Charles Bridge History
Throughout its history, the Charles Bridge suffered several disasters and witnessed many historic events. Czech legend has it that construction began on Charles Bridge at 5:31am on 9 July 1357 with the first stone being laid by Charles IV himself. This exact time was very important to the Holy Roman Emperor because he was a strong believer of numerology and this specific time, which formed a numerical bridge (1357 9, 7 5:31), would imbue Charles Bridge with additional strength. Given the bridge's long life perhaps the Emperor's belief holds some weight, though the bridge has seen its fair share of tragedy. A flood in 1432 damaged three pillars. In 1496 the third arch (counting from the Old Town side) broke down after one of the pillars lowered, being undermined by the water (repairs were finished in 1503). A year after the Battle of White Mountain, when the 27 leaders of the anti-Habsburg revolt were executed on 21 June 1621, the Old Town bridge tower served as a deterrent display of the severed heads of the victims to stop Czechs from further resistance. During the end of the Thirty Years' War in 1648, the Swedes occupied the west bank of the Vltava, and as they tried to advance into the Old Town the heaviest fighting took place right on the bridge. During the fighting, they severely damaged one side of the Old Town bridge tower (the side facing the river) and the remnants of almost all gothic decorations had to be removed from it afterward. During the late 17th century and early 18th century the bridge gained its typical appearance when an alley of baroque statues was installed on the pillars. During a great flood in 1784, five pillars were severely damaged and although the arches did not break down, the traffic on the bridge had to be greatly restricted for some time.
The original stairway to Kampa Island was replaced by a new one in 1844. The next year, another great flood threatened the bridge, but the bridge escaped major damage. In 1848, during the revolutionary days, the bridge escaped unharmed from the cannonade, but some of the statues were damaged. In 1866, pseudo-gothic gas lights were erected on the balustrade; they were later replaced with electric lighting. In the 1870s, the first regular public-transport (omnibus) line went over the bridge (officially called "Charles Bridge" after 1873.
On 2–5 September 1890, another disastrous flood struck Prague and severely damaged the Charles Bridge. Thousands of rafts, logs and other floating materials that escaped from places upstream gradually formed a huge barrier leaning against the bridge. Three arches were torn down by the great pressure and two pillars collapsed from being undermined by the water, while others were partly damaged. With the fifth pillar, two statues – St. Ignatius of Loyola and St. Xavier, both by Ferdinand Brokoff – also fell into the river. The former statue was replaced by a statuary of Saints Cyril and Methodius by Karel Dvořák; the latter was replaced by a replica of the original. Repair works lasted for two years (the bridge was reopened on 19 November 1892) and cost 665,000 crowns.
In the beginning of the 20th century, the Charles Bridge saw a steep rise of heavy traffic. The last day of the horse line on the bridge was 15 May 1905, when it was replaced with an electric tram and later, in 1908, with buses. At the end of World War II, a barricade was built in the Old Town bridge tower gateway. A capital repair of the bridge took place between 1965 and 1978, based on a collaboration among various scientific and cultural institutes. The stability of the pillars was reassured, all broken stone blocks were replaced, and the asphalt top was removed. All vehicular traffic has been excluded from the Charles Bridge since then, making it accessible by pedestrians only. The repair cost 50 million crowns.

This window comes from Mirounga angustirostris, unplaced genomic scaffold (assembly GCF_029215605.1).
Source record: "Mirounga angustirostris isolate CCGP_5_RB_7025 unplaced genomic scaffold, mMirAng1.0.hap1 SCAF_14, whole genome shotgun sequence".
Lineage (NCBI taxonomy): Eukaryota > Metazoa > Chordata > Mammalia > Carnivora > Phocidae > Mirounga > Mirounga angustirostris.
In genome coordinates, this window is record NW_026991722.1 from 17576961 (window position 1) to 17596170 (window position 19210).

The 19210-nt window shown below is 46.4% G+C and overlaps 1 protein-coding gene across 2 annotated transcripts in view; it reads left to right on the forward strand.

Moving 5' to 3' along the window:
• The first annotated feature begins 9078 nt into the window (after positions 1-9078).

During the 1990s, some people started criticizing the previous reconstruction of the bridge and proposing further work. As of the beginning of the new millennium, most of the experts appeared to agree that the previous reconstruction had not been flawless but disputed the need for further interference with the bridge. However, after the disastrous floods of 2002 (which themselves caused only minor harm to the bridge), support for an overall bridge reconstruction grew. It was decided that repair and stabilization of the two pillars (numbers 8 and 9) on the Malá Strana side of the bridge would be done. These are the only river pillars that were not repaired after the 1890 floods. The reconstruction was a gradual process that closed off parts of the bridge without closing the span entirely.
Performed from 2008 to 2010, the work included bolstering the pillars and building a new hydroisolation system protecting the bridge. It also encompassed a re-pavimentation of the bridge's pavement and the replacement of many of the stones in the bridge walls, a matter which was controversial due to a heavy-handed approach adopted by the restoration team, which had no previous experience in restoration of cultural heritage monuments. The result has been criticized by conservation professionals all over Europe (see photos on external links), as dozens of new replacement stones do not match the historical ones they are next to, the amount of replaced stones is considered excessive, some stones have been inappropriately positioned, original stones have been chipped and joining materials employed are considered not appropriate for the structure. In 2010 UNESCO's World Heritage Committee adopted a decision stating that "the restoration of Charles Bridge was carried out without adequate conservation advice on materials and techniques".